Banned Books Week: An Exhibit at the Robert Young Library
This week librarians Matt Wittmer and Stephanie Kaczkiewicz installed an exhibit in the Robert Young Library to commemorate the American Library Association's Banned Books Week, during which we celebrate intellectual freedom by promoting titles that have been banned.
Learn why books were censored, banned, or removed by taking a look at Buckley’s Robert Young Library index and exhibit:
Brave New World by Aldous Huxley (1932) was banned the same year it was published in Ireland. It has been removed from classrooms and libraries. It was most recently removed in 2011 in Washington state.
Forever by Judy Blume (1975) was placed on a parental shelf in 1993 at a Wisconsin high school and was confiscated by the principal. The school counselor criticized the principal’s decision to restrict access to the novel.
The Giver by Lois Lowry (1993) is a prize-winning novel that has been banned from schools and is restricted regularly because of objections that the book is “lewd” and “twisted”.
500 Years of Chicano History in Pictures by Elizabeth Martinez (1991) was banned from the Tucson Unified School District in 2012 as a result of the dismantling of the Mexican-American Studies program after the superintendent threatened to withhold millions of dollars if the school district didn’t terminate the program.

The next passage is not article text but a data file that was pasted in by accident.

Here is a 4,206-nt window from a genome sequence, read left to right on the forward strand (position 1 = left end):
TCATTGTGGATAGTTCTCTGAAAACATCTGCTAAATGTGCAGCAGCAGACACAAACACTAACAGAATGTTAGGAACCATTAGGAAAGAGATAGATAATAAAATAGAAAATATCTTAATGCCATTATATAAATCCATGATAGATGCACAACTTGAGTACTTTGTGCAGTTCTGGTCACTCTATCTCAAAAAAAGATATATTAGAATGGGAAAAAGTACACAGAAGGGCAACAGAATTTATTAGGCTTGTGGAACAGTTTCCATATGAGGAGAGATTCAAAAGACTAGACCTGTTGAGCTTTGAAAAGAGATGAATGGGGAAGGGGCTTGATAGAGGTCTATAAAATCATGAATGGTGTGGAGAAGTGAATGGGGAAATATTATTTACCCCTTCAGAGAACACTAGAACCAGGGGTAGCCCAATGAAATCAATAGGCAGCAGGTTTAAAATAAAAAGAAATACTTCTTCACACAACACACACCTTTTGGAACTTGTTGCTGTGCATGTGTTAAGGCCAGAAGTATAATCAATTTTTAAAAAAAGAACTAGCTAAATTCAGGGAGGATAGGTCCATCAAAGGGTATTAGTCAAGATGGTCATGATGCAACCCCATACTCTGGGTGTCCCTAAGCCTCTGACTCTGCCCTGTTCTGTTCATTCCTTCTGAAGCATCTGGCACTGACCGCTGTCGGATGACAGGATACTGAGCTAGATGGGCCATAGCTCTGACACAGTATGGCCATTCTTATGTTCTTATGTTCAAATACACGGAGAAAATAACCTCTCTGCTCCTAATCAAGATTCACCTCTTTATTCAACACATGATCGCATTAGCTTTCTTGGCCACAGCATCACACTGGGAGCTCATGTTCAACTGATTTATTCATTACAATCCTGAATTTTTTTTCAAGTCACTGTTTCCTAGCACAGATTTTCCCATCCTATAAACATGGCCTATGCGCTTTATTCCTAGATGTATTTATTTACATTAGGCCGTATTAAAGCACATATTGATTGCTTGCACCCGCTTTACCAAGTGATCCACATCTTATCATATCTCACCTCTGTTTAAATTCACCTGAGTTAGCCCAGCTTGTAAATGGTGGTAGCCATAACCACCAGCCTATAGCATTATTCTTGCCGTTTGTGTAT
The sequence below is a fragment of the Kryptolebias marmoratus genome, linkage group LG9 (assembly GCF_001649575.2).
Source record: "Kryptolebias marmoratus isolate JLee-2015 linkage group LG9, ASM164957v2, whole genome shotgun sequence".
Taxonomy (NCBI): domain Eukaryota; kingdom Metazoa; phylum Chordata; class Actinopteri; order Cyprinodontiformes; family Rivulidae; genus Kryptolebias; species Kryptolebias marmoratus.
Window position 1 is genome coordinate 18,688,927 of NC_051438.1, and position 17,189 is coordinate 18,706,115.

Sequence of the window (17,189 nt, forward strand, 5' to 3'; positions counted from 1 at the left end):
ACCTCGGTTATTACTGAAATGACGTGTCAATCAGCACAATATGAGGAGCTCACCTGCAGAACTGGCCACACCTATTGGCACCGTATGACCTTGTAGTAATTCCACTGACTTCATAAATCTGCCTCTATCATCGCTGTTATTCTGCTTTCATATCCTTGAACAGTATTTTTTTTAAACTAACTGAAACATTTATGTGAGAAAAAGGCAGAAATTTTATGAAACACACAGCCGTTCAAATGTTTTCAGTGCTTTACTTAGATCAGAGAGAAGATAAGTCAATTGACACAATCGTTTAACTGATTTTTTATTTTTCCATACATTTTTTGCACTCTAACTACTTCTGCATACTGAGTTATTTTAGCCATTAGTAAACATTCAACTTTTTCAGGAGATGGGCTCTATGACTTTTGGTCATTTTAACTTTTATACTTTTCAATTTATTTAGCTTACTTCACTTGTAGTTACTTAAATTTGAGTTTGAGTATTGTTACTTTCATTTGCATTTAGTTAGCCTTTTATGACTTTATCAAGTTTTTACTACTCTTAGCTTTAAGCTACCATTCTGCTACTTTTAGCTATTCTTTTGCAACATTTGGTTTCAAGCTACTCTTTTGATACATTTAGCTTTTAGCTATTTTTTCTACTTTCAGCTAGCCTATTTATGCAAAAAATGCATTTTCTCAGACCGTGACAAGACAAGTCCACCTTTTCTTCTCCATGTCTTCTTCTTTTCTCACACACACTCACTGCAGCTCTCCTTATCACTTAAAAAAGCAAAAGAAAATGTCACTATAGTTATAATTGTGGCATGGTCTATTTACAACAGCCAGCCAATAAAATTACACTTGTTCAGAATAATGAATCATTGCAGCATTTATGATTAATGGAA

Harry Potter and the Sorcerer’s Stone by J.K. Rowling (1998) is frequently challenged and banned all over the world because of objections that it promotes witchcraft, satanism, and lying to parents.
Eleanor & Park by Rainbow Rowell (2013) was challenged but retained in 2016 in a Virginia school district because parents objected to the storyline and said it was filled with “vile, vile, nasty language.” The Virginia Board of Education deemed it to be a matter for local policy.
The Chocolate War by Robert Cormier (1974) has been banned and challenged over 40 times. Many objections stated it was “obscene” and “inappropriate.”
Holly’s Secret by Nancy Garden (2000) was challenged by a Texas county library in 2004 with fifteen other young-adult books with gay-positive themes.
The Man Died: Prison Notes of Wole Soyinka by Wole Soyinka (1971) was banned in 1984 in Nigeria after the government made it a criminal offense to publish any article, true or false, that could embarrass a government officer.
Students in grades seven through twelve took to the stage on April 22 and 23 for the Spring Dance Festival. To celebrate dance and the human spirit, Disconnect/Reconnect showcased student and faculty choreography, informed by personal journeys, aspirations, world events, and social justice issues.
With the leadership of interim science department chair Anat Fernandes, fifth grade students ventured to green space by the K-2 playground to learn about plants native to California, how to plant, and the importance of Earth Day.